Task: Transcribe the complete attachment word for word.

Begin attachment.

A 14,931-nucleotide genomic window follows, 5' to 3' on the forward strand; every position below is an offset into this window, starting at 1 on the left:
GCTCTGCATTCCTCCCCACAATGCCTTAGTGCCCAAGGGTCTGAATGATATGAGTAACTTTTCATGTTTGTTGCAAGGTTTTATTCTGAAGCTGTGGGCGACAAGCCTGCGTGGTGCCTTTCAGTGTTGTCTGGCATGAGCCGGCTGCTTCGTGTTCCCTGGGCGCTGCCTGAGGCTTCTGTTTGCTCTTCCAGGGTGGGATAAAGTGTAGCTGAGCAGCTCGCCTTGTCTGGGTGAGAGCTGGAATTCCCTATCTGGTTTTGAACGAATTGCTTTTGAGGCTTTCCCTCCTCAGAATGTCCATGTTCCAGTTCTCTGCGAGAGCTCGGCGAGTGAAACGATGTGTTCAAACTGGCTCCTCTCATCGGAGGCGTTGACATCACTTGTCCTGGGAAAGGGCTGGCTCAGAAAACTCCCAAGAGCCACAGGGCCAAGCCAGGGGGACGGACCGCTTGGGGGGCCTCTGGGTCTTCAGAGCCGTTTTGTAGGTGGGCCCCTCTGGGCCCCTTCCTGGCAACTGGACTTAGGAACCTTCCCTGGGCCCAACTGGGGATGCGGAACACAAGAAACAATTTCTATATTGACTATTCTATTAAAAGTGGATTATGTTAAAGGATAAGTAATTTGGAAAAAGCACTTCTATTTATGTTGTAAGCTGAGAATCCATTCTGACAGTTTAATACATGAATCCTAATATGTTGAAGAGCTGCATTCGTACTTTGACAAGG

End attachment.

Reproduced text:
A 14,931-nucleotide genomic window follows, 5' to 3' on the forward strand; every position below is an offset into this window, starting at 1 on the left:
GCTCTGCATTCCTCCCCACAATGCCTTAGTGCCCAAGGGTCTGAATGATATGAGTAACTTTTCATGTTTGTTGCAAGGTTTTATTCTGAAGCTGTGGGCGACAAGCCTGCGTGGTGCCTTTCAGTGTTGTCTGGCATGAGCCGGCTGCTTCGTGTTCCCTGGGCGCTGCCTGAGGCTTCTGTTTGCTCTTCCAGGGTGGGATAAAGTGTAGCTGAGCAGCTCGCCTTGTCTGGGTGAGAGCTGGAATTCCCTATCTGGTTTTGAACGAATTGCTTTTGAGGCTTTCCCTCCTCAGAATGTCCATGTTCCAGTTCTCTGCGAGAGCTCGGCGAGTGAAACGATGTGTTCAAACTGGCTCCTCTCATCGGAGGCGTTGACATCACTTGTCCTGGGAAAGGGCTGGCTCAGAAAACTCCCAAGAGCCACAGGGCCAAGCCAGGGGGACGGACCGCTTGGGGGGCCTCTGGGTCTTCAGAGCCGTTTTGTAGGTGGGCCCCTCTGGGCCCCTTCCTGGCAACTGGACTTAGGAACCTTCCCTGGGCCCAACTGGGGATGCGGAACACAAGAAACAATTTCTATATTGACTATTCTATTAAAAGTGGATTATGTTAAAGGATAAGTAATTTGGAAAAAGCACTTCTATTTATGTTGTAAGCTGAGAATCCATTCTGACAGTTTAATACATGAATCCTAATATGTTGAAGAGCTGCATTCGTACTTTGACAAGG